The PBS and Character Education program at Hazelwood Elementary School includes all staff and its success is contingent upon the distribution of “Husky Paw Prints” for specific behaviors in specific places such as morning line-up, lunch, structured play, and hallway conduct. Each faculty and staff member is expected to distribute Paw Prints randomly to students who are “caught doing the right thing” and showing exemplary judgment. Staff follows the 5x5 Rule: Classroom teachers spend five minutes a day, five times a week to discuss the character trait of the month. Teachers are creative in how they tie the message into their daily teaching and routines. Weekly, during morning announcements, a morning quote is read. The quote is read every day of that week to reinforce a specific positive behavior.
Every Wednesday the Paw Prints are collected and counted by students. On Friday afternoon during lunch, an announcement is made to tell the students the number of Paw Prints collected for the week and the number of Paw Prints collected to date. Ten Paw Prints are selected at random to be posted on the Husky Wall of Honor! The class that earns the most Paw Prints during the month receives an extra 15 minutes of Structured Play. The class that earns the most Paw Prints for the year has a pizza party at the end of the school year. School goals are set in September and January. Currently, the goal is to earn 600 Paw Prints by Holiday Break and 1,200 Paw Prints by the last day of school.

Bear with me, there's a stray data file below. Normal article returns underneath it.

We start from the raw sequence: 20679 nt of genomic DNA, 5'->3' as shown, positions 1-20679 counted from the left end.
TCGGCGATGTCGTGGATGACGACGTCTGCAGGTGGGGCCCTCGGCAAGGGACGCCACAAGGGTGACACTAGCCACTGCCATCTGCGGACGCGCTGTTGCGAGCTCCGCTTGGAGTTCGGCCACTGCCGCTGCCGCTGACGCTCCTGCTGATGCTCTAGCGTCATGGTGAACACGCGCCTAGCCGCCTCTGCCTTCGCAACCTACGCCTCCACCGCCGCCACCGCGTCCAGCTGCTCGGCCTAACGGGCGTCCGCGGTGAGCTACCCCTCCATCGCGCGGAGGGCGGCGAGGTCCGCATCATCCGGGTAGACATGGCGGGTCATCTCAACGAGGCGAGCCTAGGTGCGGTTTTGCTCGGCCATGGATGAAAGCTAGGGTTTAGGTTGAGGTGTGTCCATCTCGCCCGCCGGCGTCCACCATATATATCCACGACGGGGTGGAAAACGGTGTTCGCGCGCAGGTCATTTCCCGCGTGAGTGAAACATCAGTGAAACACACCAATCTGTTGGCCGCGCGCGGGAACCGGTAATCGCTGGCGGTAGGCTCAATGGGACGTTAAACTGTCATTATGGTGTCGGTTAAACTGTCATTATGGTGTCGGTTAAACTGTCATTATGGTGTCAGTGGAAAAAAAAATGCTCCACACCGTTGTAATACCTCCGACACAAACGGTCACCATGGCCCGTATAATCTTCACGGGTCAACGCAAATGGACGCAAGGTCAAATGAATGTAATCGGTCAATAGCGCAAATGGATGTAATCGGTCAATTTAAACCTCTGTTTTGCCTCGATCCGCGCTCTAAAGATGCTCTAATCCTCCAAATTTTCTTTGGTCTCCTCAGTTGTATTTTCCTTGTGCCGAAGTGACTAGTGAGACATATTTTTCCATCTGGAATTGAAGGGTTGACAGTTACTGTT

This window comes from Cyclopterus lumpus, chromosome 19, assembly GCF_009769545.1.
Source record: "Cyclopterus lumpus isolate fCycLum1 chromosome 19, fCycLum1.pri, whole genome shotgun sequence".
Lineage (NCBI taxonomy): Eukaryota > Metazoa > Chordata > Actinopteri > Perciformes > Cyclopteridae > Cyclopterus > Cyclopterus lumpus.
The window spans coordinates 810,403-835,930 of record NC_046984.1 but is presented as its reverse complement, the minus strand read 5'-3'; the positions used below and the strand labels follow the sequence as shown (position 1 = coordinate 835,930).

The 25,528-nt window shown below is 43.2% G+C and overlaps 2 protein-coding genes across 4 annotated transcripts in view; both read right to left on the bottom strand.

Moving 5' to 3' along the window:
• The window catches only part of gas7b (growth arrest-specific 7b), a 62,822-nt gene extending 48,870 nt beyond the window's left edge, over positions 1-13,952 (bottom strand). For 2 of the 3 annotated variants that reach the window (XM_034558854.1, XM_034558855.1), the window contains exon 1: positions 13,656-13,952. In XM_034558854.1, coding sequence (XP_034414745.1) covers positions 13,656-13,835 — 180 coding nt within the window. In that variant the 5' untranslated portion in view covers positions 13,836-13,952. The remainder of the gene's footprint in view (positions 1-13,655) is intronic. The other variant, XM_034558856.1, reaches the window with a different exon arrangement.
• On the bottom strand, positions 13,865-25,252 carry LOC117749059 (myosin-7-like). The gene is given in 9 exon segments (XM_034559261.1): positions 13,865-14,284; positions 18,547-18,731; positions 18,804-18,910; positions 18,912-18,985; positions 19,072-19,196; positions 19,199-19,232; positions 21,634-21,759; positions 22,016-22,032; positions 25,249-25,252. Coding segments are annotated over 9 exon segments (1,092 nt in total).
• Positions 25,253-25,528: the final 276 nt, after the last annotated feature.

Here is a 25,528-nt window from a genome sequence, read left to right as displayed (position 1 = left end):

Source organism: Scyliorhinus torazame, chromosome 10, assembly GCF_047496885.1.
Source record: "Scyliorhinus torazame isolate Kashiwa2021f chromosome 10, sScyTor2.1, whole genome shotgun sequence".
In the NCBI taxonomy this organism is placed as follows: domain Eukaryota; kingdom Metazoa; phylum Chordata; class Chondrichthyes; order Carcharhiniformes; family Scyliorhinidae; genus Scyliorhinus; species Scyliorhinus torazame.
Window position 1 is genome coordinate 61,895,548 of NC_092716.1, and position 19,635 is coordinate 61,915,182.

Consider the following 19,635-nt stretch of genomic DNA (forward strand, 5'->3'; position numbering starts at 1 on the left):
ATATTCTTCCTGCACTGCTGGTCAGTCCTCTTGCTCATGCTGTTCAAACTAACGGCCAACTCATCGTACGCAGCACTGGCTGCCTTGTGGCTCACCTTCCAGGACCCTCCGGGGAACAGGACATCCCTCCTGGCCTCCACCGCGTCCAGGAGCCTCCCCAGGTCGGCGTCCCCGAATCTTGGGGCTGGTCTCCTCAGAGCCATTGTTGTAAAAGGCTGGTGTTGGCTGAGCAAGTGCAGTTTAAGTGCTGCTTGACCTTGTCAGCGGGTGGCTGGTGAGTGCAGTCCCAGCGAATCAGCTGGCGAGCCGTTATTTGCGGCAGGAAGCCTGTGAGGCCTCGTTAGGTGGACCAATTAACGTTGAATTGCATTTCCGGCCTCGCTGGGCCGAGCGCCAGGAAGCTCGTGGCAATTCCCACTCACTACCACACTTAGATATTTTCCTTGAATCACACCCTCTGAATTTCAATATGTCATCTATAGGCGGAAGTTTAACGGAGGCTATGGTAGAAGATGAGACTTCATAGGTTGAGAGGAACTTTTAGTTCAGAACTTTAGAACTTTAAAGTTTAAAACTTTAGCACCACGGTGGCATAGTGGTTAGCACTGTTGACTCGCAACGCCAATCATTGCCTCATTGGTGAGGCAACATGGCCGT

At Parker Elementary School, the staff has thus far created school-wide expectations for the playground and cafeteria. Students demonstrating the expectations within the targeted locations receive a “Penguin Bill.” Every Friday, 10 names are drawn from the collected “bills” from each grade level and those students receive a prize from the treasure chest. Expectations have been created for the bathrooms, classrooms, and hallways for the coming school year. Every classroom teacher manages and documents student behavior through Class Dojo, which is a communication tool to inform parents as well. Students will also earn points for meeting the classroom expectations beginning this year.